For reasons that are beyond me it must be 20 years since I ate at Mustard & Punch. It simply went off my radar. It was a regular haunt and I always liked it – the atmosphere was friendly and comfortable and the food ahead of its time. Friends went recently and said, “You should go; it’s right up your street.” So we did and they’re right.
Chef/owner Richard Dunn has been a quiet presence in the kitchen for those 20 years. His style reminds me of another of my favourite chefs, the talented (and equally low-key) Simon Baker of Gimbals in Sowerby Bridge – they’re the same vintage, so perhaps no wonder their dishes have similarities, with a signature style of fresh, creative and thoughtful with an emphasis on flavour.
Both appear to be ego-free and are more interested in pleasing punters than bigging themselves up. You’re not going to see either of them on Masterchef any day soon but their skills would get them into the final. I admire celebrity chefs as much as the next person but it’s refreshing to come across modest ones.
M&P is in a handsome stone building in Honley, a muscular Huddersfield satellite which seems to have just the one unremarkable high street, although at the end of a terrace of shops is a handsome Hovis-esque cobbled street leading to the church. Knowing nothing about it sends me to Wikipedia where I learn that it has a male and female voice choir and that the long-standing agricultural show takes place on the second Saturday in June. Biff Byford of the heavy metal band Saxon was born there. There are some stocks. That’s about it. But the smart money says blaze a trail to the door; there are familiar things on the menu, but some sweet surprises too.
I’m not sure the décor’s changed much – stripped oak floors, some sage tongue and grooved walls and I think the various jars of mustard in glass cases were there two decades ago – but the vibe is very comfy, welcoming, relaxing. It’s a bistro. They make no bones about it. It’s not “faine daining” and thank the lord for that – except that actually it is more than a bistro – the food isn’t particularly rustic, and some of it is artfully placed on the plate – but I’m reluctant to give it the fine dining moniker because it so often signifies pretentious food, and is rarely the sum of its parts, and M&P is a long way from that.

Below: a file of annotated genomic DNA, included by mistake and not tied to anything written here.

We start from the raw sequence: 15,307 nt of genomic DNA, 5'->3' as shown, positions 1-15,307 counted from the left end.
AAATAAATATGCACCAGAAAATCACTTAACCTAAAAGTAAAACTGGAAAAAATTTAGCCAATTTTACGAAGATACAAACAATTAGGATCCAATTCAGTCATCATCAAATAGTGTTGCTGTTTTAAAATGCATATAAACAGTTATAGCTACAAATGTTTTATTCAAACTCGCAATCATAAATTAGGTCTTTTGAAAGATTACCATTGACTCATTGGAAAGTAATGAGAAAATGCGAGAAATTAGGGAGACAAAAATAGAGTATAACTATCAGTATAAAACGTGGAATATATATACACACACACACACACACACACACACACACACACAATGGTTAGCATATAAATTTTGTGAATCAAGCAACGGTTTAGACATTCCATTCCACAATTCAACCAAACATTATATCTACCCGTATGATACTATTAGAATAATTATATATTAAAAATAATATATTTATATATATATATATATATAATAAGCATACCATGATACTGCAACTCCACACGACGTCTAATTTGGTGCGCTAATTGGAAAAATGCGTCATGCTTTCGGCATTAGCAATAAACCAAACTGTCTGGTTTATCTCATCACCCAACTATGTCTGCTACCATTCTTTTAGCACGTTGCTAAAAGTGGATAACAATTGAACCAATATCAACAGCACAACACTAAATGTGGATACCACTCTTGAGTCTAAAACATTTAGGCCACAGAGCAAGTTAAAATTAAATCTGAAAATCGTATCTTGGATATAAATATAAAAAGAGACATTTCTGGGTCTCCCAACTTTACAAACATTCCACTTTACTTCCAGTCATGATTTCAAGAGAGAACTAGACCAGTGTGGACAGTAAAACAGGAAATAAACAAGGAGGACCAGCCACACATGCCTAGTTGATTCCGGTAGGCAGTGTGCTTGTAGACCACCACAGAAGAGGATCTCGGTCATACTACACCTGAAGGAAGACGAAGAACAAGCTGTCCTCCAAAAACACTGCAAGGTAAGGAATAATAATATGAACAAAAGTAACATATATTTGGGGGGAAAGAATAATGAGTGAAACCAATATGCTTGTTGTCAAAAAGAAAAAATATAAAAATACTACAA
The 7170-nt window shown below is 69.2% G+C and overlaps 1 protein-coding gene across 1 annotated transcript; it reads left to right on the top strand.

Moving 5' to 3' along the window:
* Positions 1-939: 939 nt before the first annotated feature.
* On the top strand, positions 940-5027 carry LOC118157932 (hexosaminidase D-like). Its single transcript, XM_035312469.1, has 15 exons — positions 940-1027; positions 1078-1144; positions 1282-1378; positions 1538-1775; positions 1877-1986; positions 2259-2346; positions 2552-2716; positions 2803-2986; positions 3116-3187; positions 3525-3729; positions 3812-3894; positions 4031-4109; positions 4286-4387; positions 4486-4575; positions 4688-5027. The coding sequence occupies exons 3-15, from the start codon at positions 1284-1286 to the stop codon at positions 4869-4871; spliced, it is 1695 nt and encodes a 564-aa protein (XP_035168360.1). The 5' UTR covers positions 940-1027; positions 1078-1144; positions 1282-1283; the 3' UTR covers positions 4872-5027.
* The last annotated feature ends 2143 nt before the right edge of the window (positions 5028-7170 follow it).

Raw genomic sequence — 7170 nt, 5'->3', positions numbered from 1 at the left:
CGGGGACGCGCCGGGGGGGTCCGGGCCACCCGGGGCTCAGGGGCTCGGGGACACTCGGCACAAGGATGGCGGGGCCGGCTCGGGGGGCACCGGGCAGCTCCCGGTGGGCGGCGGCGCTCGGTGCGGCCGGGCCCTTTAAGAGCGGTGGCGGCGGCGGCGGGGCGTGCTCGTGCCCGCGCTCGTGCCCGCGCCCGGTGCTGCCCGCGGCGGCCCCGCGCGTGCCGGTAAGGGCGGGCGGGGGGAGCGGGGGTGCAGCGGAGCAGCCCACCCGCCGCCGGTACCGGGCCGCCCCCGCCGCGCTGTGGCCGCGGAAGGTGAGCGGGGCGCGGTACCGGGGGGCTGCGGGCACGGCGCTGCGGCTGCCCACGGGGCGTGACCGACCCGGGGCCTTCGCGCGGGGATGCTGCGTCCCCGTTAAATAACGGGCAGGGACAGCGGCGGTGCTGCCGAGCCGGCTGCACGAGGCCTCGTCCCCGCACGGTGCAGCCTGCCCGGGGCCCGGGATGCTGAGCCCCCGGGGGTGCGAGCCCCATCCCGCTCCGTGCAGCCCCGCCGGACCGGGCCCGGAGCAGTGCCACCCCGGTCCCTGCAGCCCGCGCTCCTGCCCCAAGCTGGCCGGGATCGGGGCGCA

A set dinner menu (two courses for £22.50, three for £24.50) includes a half bottle of wine per person. Some of the choices are stripped across the a la carte so it’s not as if they’re pushing the cheaper dishes onto it, as is often the case. There’s a choice of six starters and mains on the a la carte, and it’s quite a tough call. Roast pigeon breast, grilled Boudin Noir, butternut squash puree tempts, but I can’t resist cured ham, scallops, pea panna cotta with herb crusted soft egg. It’s a delight, a very sophisticated plate of food, pretty as a picture, all vibrant spring colours but most importantly zinging with flavour.
A plate of king prawn fritters invites you to pop them in your mouth with your fingers, which is just what we do, with a pinch of crispy celery rocket. The tempura is perfect; light and non-greasy with a crunch that makes you smile.
Mains-wise there’s venison loin, rump steaks and grilled plaice and I love the sound of beef fillet with treacle braised ox cheek and shallots, but I so rarely eat lamb (inexplicably, no one will have it in our house) it’s a shoo-in. Turns out it’s a great choice, not just because the meat is tender and wonderfully flavoursome, but the dish throws up some unusual combos which don’t always work, but do here. The pink lamb sits on a sweet yellow pepper puree, and in a little pot is a lamb hotpot topped with grilled goats cheese. Lamb with peppers and cheese? In Greece, maybe, but also in the Pennines as it happens. Whitby cod with buttered asparagus, poached egg and Hollandaise is wonderfully soothing, the pearly fish flaking at the fork; a perfectly judged plate of food.
A word about service. Sometimes, it’s only when it’s as seamless as this that I’m reminded how important it is. Rachel Howard is manager/front of house, a cheerful, smiling presence, gliding around, looking after everyone. She’s there when you want her and not when you don’t. If they run the check-back thing (the really annoying, “And how was your starter?” 30 seconds after they’ve put it on the table) it was so subtle I didn’t notice it. Waitress Gemma is charming and efficient too; I’ll wager she’s had some good guidance. Turns out Rachel was a BR “trolley dolly” for 20 years – no wonder she’s so good with people, she’ll have seen some things.
Desserts deliver; strawberries with white chocolate mousse and raspberry sorbet is fresh, tangy and summer on a plate. Glazed lemon tart with chocolate ice cream is one of the most simple, elegant puddings I’ve in a while, and one of the most delicious. There’s sticky toffee pud in evidence too, plus a bunch of “artisan” cheeses.
Thank goodness for unpretentious neighbourhood restaurants like Mustard & Punch and Gimbals, all serving consistently good, affordable food minus the gastro-gimmickry, and all intent on giving us the best possible night out.
Meal for two, three courses each and a bottle of New Zealand Sauvignon Blanc at £22 was £84.00.
Mustard & Punch, 6 Westgate, Honley, HD9 6AA. 01484 662066, www.mustardandpunch.co.uk